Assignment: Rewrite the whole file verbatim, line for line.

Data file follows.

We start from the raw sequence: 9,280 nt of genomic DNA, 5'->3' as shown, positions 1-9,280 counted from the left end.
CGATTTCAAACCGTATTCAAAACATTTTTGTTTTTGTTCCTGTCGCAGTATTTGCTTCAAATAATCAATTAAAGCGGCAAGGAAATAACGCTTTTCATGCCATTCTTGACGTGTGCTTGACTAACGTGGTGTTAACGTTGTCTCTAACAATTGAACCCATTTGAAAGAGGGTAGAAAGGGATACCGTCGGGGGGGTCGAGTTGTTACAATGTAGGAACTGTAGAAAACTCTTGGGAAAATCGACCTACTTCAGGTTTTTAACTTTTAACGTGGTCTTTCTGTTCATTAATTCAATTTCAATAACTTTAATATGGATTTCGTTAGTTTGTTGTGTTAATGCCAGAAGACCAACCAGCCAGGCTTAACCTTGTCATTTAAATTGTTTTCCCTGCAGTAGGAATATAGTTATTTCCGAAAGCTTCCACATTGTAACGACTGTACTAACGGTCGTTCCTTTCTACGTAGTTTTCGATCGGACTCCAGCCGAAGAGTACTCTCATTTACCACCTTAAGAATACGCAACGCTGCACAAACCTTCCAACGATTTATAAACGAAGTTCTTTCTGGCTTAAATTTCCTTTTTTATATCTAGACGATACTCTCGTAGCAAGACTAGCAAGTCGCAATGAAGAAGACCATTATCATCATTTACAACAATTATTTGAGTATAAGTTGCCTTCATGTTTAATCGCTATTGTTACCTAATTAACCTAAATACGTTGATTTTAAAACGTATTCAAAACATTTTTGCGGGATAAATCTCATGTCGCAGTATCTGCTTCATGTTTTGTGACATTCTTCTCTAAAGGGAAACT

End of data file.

We start from the raw sequence: 9,280 nt of genomic DNA, 5'->3' as shown, positions 1-9,280 counted from the left end.
CGATTTCAAACCGTATTCAAAACATTTTTGTTTTTGTTCCTGTCGCAGTATTTGCTTCAAATAATCAATTAAAGCGGCAAGGAAATAACGCTTTTCATGCCATTCTTGACGTGTGCTTGACTAACGTGGTGTTAACGTTGTCTCTAACAATTGAACCCATTTGAAAGAGGGTAGAAAGGGATACCGTCGGGGGGGTCGAGTTGTTACAATGTAGGAACTGTAGAAAACTCTTGGGAAAATCGACCTACTTCAGGTTTTTAACTTTTAACGTGGTCTTTCTGTTCATTAATTCAATTTCAATAACTTTAATATGGATTTCGTTAGTTTGTTGTGTTAATGCCAGAAGACCAACCAGCCAGGCTTAACCTTGTCATTTAAATTGTTTTCCCTGCAGTAGGAATATAGTTATTTCCGAAAGCTTCCACATTGTAACGACTGTACTAACGGTCGTTCCTTTCTACGTAGTTTTCGATCGGACTCCAGCCGAAGAGTACTCTCATTTACCACCTTAAGAATACGCAACGCTGCACAAACCTTCCAACGATTTATAAACGAAGTTCTTTCTGGCTTAAATTTCCTTTTTTATATCTAGACGATACTCTCGTAGCAAGACTAGCAAGTCGCAATGAAGAAGACCATTATCATCATTTACAACAATTATTTGAGTATAAGTTGCCTTCATGTTTAATCGCTATTGTTACCTAATTAACCTAAATACGTTGATTTTAAAACGTATTCAAAACATTTTTGCGGGATAAATCTCATGTCGCAGTATCTGCTTCATGTTTTGTGACATTCTTCTCTAAAGGGAAACT